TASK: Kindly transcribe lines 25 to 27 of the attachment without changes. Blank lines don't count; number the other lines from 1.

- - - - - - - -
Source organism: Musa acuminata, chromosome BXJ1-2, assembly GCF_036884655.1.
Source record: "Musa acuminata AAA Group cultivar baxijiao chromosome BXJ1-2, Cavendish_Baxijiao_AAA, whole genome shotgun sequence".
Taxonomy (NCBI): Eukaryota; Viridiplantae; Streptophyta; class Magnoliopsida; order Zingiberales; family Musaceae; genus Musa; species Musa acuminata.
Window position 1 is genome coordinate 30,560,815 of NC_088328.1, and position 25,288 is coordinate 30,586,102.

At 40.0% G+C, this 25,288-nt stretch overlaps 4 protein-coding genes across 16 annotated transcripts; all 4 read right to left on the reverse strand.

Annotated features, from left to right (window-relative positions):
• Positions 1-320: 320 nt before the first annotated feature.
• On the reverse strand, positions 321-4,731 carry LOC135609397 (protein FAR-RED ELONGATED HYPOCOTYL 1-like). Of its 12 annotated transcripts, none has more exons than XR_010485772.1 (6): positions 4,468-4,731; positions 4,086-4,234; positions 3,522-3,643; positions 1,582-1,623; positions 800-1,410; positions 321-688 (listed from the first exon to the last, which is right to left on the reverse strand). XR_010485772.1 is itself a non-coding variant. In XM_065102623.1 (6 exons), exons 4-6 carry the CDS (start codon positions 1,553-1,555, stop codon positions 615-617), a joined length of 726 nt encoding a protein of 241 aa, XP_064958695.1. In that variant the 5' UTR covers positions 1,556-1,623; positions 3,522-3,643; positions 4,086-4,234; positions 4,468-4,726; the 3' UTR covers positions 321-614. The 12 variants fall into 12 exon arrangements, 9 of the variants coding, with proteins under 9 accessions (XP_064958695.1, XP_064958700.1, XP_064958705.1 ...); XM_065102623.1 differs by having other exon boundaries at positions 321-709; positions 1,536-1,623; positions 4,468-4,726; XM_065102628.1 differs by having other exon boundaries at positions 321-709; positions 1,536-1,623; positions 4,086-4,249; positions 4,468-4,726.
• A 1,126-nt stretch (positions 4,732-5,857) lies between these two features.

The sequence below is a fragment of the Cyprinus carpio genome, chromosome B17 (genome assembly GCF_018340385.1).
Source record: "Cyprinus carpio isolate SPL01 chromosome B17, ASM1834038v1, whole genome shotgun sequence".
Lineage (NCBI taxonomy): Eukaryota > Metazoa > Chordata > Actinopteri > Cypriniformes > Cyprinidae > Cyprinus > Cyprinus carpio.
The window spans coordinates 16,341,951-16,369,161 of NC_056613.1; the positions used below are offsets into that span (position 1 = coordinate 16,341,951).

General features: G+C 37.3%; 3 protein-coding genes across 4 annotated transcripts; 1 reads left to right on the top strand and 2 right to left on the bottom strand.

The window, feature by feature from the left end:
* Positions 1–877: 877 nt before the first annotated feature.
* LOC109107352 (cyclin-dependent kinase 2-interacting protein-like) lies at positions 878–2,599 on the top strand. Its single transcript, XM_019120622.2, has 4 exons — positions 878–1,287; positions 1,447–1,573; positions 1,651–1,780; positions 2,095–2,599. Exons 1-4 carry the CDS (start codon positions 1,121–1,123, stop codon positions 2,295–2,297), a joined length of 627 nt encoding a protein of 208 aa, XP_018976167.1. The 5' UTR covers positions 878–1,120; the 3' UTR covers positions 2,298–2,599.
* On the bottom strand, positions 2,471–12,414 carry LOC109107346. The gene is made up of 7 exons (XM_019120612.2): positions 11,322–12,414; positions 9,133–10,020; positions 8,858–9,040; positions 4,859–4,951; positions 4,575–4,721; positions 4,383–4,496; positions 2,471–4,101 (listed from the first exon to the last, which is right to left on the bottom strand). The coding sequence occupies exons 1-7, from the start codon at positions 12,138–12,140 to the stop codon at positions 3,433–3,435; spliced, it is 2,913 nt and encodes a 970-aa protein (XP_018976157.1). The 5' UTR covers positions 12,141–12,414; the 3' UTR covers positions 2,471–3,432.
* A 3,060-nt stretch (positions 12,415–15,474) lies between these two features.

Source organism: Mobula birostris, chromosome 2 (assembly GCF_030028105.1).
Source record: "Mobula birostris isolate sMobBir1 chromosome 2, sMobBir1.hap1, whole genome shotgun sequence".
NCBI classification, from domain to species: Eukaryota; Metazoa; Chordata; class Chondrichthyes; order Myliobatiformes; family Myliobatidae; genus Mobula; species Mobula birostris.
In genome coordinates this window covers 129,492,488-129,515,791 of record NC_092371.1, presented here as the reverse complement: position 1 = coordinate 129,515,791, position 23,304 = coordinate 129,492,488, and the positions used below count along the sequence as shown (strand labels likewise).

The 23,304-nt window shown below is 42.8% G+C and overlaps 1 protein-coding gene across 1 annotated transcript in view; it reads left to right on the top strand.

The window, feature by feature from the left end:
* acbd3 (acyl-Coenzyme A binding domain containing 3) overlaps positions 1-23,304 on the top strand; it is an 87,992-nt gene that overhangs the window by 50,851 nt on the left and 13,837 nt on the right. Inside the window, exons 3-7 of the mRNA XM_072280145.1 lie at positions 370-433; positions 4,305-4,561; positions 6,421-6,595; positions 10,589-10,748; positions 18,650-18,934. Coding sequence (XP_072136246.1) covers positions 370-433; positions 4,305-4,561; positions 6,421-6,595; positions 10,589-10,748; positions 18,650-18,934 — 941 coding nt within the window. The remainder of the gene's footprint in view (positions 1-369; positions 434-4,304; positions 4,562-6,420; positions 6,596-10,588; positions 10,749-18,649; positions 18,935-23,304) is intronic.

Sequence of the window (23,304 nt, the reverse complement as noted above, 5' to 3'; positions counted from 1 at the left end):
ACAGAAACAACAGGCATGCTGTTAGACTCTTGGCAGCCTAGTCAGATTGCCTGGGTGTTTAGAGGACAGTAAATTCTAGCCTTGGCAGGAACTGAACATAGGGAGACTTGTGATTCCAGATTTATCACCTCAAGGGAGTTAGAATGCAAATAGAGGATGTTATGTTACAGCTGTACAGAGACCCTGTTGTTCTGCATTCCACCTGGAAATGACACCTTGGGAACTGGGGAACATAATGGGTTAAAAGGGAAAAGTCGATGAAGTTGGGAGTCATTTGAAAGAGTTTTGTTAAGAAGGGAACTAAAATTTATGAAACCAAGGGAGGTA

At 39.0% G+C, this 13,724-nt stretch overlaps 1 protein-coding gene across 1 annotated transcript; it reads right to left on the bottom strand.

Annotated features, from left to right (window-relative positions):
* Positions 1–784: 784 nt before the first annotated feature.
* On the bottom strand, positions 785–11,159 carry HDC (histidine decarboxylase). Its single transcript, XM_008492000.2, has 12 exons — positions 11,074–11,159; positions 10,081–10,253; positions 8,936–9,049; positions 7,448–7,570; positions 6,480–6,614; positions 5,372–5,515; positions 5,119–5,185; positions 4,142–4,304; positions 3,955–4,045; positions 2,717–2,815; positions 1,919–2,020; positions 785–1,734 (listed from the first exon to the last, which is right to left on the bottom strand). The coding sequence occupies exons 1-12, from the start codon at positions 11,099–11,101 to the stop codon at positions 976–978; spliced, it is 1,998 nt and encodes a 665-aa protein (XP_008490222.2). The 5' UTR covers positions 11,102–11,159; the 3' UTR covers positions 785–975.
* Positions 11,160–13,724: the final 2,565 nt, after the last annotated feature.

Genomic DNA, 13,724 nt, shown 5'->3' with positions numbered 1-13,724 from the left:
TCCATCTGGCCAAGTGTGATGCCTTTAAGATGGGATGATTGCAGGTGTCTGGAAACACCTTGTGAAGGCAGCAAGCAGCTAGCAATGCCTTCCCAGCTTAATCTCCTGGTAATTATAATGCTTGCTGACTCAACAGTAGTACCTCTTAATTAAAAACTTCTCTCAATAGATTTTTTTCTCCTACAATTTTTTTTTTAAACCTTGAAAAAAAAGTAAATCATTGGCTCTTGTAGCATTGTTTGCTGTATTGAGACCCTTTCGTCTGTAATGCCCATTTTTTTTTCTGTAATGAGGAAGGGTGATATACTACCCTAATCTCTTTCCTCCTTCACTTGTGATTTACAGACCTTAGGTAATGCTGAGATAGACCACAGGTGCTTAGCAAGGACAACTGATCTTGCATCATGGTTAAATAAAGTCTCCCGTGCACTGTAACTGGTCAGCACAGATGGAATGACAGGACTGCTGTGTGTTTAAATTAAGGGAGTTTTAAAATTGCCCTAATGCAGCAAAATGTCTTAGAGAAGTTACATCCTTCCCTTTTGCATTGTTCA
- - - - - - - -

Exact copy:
The window, feature by feature from the left end:
* acbd3 (acyl-Coenzyme A binding domain containing 3) overlaps positions 1-23,304 on the top strand; it is an 87,992-nt gene that overhangs the window by 50,851 nt on the left and 13,837 nt on the right. Inside the window, exons 3-7 of the mRNA XM_072280145.1 lie at positions 370-433; positions 4,305-4,561; positions 6,421-6,595; positions 10,589-10,748; positions 18,650-18,934. Coding sequence (XP_072136246.1) covers positions 370-433; positions 4,305-4,561; positions 6,421-6,595; positions 10,589-10,748; positions 18,650-18,934 — 941 coding nt within the window. The remainder of the gene's footprint in view (positions 1-369; positions 434-4,304; positions 4,562-6,420; positions 6,596-10,588; positions 10,749-18,649; positions 18,935-23,304) is intronic.

Sequence of the window (23,304 nt, the reverse complement as noted above, 5' to 3'; positions counted from 1 at the left end):